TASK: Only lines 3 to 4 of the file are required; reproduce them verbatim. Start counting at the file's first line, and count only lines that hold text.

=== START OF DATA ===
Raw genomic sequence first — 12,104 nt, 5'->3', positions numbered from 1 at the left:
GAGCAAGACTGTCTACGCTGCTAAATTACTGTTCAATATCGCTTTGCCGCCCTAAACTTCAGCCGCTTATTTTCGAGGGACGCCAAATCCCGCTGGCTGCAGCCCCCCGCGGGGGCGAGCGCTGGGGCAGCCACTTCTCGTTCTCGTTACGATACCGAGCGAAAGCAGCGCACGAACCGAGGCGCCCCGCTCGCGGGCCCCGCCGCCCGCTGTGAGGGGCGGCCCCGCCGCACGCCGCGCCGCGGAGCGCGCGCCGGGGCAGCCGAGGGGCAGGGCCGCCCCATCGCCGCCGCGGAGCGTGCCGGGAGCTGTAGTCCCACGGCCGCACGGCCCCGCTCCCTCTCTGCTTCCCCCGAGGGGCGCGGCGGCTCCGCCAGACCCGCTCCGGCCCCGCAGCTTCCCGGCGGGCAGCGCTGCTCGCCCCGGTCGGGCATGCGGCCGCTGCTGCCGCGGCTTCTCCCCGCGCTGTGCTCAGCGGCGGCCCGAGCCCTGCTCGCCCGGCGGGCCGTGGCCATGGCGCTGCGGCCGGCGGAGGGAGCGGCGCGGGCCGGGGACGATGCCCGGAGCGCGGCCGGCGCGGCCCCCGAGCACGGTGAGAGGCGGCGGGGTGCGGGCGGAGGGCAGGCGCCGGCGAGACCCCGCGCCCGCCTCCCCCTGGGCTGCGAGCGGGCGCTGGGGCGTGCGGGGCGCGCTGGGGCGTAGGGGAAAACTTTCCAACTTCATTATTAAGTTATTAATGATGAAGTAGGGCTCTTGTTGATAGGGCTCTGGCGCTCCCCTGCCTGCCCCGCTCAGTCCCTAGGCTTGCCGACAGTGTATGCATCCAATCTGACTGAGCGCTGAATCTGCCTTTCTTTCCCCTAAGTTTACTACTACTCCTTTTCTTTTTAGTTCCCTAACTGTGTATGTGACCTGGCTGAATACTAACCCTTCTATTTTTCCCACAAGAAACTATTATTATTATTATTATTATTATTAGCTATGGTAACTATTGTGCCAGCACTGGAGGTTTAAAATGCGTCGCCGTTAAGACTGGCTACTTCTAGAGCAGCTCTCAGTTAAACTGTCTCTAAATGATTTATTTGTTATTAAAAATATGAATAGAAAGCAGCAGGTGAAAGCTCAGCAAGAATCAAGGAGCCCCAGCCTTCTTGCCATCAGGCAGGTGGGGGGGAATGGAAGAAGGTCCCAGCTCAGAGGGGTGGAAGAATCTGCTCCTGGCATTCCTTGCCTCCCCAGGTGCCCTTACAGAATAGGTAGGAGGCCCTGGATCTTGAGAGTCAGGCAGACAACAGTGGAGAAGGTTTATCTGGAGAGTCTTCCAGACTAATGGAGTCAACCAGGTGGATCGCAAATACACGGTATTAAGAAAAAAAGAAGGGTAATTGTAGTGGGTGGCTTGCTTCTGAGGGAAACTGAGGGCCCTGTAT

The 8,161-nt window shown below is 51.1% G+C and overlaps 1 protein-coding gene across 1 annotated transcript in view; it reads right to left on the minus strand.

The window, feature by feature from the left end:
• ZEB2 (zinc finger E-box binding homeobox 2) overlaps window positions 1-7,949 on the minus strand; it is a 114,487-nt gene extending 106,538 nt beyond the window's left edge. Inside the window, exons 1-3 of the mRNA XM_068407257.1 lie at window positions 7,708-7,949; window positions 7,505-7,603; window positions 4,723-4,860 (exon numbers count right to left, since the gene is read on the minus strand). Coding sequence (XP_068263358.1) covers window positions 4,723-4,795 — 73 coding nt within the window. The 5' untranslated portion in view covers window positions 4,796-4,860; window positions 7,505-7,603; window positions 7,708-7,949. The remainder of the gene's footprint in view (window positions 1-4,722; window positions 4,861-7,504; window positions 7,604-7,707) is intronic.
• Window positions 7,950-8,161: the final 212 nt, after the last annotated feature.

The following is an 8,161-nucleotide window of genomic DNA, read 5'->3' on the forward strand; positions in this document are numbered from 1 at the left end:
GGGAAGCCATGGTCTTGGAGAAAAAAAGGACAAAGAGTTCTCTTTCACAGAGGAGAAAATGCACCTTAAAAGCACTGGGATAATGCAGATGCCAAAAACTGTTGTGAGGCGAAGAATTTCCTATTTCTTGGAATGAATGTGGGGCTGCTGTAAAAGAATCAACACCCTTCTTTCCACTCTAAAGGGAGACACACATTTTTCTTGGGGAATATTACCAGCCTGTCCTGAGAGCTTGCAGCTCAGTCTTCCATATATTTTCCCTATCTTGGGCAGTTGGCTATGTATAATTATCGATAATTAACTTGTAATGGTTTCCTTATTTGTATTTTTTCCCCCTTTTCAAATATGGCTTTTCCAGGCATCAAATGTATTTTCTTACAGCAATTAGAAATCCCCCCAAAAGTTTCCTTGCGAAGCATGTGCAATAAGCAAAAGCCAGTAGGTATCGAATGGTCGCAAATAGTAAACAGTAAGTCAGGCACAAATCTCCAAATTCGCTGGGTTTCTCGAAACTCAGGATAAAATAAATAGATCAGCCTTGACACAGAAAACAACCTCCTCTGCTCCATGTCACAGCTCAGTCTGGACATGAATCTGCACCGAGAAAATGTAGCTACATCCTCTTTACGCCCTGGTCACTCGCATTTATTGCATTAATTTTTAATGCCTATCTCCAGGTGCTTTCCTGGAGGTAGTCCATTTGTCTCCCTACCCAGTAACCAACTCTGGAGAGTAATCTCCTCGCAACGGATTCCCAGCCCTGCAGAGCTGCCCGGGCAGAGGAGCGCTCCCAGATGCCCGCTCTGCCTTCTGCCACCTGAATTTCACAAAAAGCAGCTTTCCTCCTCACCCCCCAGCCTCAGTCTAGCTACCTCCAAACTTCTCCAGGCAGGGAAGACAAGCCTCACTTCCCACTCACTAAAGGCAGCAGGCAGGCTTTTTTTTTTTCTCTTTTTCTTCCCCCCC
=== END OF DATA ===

The 8,161-nt window shown below is 51.1% G+C and overlaps 1 protein-coding gene across 1 annotated transcript in view; it reads right to left on the minus strand.

The window, feature by feature from the left end: